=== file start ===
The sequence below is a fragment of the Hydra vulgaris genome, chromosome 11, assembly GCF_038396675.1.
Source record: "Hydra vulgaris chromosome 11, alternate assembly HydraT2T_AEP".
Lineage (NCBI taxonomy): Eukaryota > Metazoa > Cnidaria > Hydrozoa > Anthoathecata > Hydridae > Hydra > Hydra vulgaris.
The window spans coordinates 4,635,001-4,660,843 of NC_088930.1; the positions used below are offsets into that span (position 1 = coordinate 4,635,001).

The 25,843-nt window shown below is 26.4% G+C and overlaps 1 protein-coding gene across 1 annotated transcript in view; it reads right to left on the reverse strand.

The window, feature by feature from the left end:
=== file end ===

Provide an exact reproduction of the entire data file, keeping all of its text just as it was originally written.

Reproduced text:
The sequence below is a fragment of the Hydra vulgaris genome, chromosome 11, assembly GCF_038396675.1.
Source record: "Hydra vulgaris chromosome 11, alternate assembly HydraT2T_AEP".
Lineage (NCBI taxonomy): Eukaryota > Metazoa > Cnidaria > Hydrozoa > Anthoathecata > Hydridae > Hydra > Hydra vulgaris.
The window spans coordinates 4,635,001-4,660,843 of NC_088930.1; the positions used below are offsets into that span (position 1 = coordinate 4,635,001).

The 25,843-nt window shown below is 26.4% G+C and overlaps 1 protein-coding gene across 1 annotated transcript in view; it reads right to left on the reverse strand.

The window, feature by feature from the left end: